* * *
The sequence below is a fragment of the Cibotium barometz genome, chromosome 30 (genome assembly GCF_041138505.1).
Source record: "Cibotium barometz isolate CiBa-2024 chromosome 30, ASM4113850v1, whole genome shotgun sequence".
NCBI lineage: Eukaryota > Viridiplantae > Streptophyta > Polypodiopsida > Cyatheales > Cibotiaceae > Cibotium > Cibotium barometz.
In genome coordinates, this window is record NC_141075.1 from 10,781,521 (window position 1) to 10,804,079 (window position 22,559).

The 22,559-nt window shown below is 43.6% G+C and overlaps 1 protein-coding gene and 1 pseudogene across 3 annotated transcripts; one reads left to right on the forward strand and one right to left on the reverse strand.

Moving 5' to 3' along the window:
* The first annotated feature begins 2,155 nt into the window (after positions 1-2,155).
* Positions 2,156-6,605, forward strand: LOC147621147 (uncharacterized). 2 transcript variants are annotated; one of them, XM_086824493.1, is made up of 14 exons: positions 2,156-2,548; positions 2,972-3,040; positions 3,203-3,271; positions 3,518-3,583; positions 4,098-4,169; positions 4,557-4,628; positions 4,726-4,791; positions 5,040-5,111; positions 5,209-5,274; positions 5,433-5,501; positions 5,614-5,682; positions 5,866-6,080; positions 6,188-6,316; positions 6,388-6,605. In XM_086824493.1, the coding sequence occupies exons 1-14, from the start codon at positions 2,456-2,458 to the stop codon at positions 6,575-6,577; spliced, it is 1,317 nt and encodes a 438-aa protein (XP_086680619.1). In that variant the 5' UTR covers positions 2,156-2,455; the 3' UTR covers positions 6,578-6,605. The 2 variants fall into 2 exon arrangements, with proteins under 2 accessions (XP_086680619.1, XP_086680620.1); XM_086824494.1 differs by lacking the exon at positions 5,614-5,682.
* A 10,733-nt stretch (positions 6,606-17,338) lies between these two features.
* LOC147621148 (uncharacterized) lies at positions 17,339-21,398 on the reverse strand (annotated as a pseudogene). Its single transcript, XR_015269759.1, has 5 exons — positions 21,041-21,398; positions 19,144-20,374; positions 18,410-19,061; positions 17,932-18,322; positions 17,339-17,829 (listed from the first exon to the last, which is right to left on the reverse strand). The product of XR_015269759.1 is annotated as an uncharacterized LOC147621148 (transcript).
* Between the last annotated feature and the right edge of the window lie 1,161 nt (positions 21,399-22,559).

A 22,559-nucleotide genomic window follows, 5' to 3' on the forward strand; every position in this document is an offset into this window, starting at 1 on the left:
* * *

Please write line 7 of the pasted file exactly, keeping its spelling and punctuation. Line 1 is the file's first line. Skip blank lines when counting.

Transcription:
* The first annotated feature begins 2,155 nt into the window (after positions 1-2,155).